Decades-Old Asbestos Exposure Impacts Current Mortality, Years of Potential Life Lost

Asbestos exposure that occurred decades ago continues to influence asbestosis-related mortality and years of potential life lost today, according to The Centers for Disease Control and Prevention (CDC) Dec. 12 Morbidity and Mortality Weekly Report (MMWR). Workers in construction, boat building/repairing, plumbing and pipefitting may especially be at risk.

The analysis focused on asbestos-related years of potential life lost before age 65 (YPLL) in the United States from 1968-2005, showing the average of 146.0 YPLL per year during1968-1972 increased 64 percent 239.6 in 2001-2005. The report suggests that asbestosis-related YPLL therefore will continue to occur and that steps must be taken to prevent and eliminate asbestosis.

“YPLL are a measure of premature mortality that emphasizes deaths occurring among younger persons during their most productive years. Persons dying before age 65 years are considered as having years of potential work tenure lost, on the assumption that these are a worker’s most productive years,” the report read.

At-Risk Industries

According to the report, an estimated 1.3 million construction and general industry workers in the United States may be exposed to asbestos every year. Most exposure occurs during renovation or demolition activities. Some miners may be at risk of asbestos exposure in ores, even though asbestos ore itself is no longer mined in the United States.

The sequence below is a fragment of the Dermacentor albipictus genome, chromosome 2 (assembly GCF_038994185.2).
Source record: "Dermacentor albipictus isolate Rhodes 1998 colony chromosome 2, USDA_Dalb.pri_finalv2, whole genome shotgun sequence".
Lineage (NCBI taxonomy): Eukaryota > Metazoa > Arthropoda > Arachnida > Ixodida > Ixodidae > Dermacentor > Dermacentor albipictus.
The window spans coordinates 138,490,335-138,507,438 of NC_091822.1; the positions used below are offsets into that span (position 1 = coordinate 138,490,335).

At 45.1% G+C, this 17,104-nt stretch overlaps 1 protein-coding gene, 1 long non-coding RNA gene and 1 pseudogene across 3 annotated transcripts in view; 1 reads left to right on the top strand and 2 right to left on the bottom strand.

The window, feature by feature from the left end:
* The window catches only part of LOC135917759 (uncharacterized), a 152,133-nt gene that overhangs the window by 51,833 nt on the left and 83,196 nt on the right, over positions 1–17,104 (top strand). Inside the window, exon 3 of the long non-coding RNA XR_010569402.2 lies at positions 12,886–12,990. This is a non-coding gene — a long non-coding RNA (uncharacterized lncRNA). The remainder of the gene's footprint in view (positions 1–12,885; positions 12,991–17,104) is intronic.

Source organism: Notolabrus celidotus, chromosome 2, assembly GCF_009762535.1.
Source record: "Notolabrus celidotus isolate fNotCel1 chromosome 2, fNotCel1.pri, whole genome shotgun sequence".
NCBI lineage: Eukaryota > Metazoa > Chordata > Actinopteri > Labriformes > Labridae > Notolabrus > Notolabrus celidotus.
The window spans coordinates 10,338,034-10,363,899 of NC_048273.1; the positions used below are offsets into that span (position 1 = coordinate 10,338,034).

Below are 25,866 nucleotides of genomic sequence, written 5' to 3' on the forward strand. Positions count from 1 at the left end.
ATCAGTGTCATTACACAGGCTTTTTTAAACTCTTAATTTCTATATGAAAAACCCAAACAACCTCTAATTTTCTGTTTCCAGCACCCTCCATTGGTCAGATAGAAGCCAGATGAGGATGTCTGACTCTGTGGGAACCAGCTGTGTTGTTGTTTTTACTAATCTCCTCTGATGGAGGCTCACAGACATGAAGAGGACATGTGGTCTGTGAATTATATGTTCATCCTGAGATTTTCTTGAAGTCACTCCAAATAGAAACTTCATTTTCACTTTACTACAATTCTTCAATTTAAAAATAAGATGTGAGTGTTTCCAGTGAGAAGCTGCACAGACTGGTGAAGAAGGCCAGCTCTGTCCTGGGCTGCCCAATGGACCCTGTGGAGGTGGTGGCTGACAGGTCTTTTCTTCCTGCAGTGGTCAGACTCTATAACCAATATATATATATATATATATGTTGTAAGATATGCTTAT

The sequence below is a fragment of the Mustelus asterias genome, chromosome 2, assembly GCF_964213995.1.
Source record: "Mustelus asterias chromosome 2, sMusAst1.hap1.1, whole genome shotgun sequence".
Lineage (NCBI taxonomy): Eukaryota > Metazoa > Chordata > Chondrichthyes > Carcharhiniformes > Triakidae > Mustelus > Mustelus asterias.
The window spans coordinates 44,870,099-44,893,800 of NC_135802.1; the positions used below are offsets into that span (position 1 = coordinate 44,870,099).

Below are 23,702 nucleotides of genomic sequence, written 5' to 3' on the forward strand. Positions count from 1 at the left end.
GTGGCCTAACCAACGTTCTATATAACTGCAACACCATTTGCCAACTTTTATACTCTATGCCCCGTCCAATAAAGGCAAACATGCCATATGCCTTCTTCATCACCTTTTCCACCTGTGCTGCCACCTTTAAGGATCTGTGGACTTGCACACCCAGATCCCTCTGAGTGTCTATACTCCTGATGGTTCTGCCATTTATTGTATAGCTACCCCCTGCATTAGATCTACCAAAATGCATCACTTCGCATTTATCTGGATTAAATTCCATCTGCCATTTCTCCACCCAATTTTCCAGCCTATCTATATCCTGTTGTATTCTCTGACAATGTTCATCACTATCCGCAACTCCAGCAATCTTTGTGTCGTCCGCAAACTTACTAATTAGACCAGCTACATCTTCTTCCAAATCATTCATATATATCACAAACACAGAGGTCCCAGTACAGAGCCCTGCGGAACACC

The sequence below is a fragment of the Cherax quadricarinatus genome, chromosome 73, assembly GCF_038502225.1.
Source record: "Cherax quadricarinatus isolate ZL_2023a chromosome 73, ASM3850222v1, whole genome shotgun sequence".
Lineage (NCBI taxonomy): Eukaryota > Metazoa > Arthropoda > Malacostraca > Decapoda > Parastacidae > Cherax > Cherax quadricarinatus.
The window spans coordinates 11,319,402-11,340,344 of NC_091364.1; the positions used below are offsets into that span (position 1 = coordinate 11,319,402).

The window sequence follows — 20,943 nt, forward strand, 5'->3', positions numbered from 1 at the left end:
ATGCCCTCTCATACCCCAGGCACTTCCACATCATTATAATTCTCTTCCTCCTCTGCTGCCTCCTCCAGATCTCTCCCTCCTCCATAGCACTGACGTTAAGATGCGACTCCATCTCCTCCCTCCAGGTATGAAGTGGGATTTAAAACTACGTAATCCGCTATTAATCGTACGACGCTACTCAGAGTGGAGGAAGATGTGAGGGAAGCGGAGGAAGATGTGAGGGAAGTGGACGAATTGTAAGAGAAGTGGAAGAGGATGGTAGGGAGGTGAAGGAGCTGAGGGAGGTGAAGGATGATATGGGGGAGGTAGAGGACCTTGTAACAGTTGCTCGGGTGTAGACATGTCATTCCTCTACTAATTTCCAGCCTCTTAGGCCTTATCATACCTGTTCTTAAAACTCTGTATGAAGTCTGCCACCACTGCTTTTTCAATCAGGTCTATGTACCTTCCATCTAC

The MMWR data shows that of the 54 industries reported, construction had the highest YPLL of 244, with the mean per decedent being 5.7 years. Ship and boat building/repairing and military industries followed, both recording YPLL of 41, with a mean of 5.9. Insulation workers, managers and administrators and plumbers, pipefitters and steamfitters were the occupations with the highest YPLL, with a mean per decedent of 5.9, 7.2 and 4.7, respectively.

“Despite the decline in asbestos use and reduced exposures, the findings described in this report indicate that asbestosis-attributable YPLL continue to occur. Because asbestosis mortality typically manifests several decades after initial exposure to asbestos, much of the continuing YPLL likely is attributed to exposures experienced decades ago,” the report said.

The report also indicated that the occurrence of asbestos in younger personal emphasizes the need for “persistent asbestosis prevention and elimination efforts.”

Asbestos-related information and guidance is available at http://www.cdc.gov/health/asbestos.htm.

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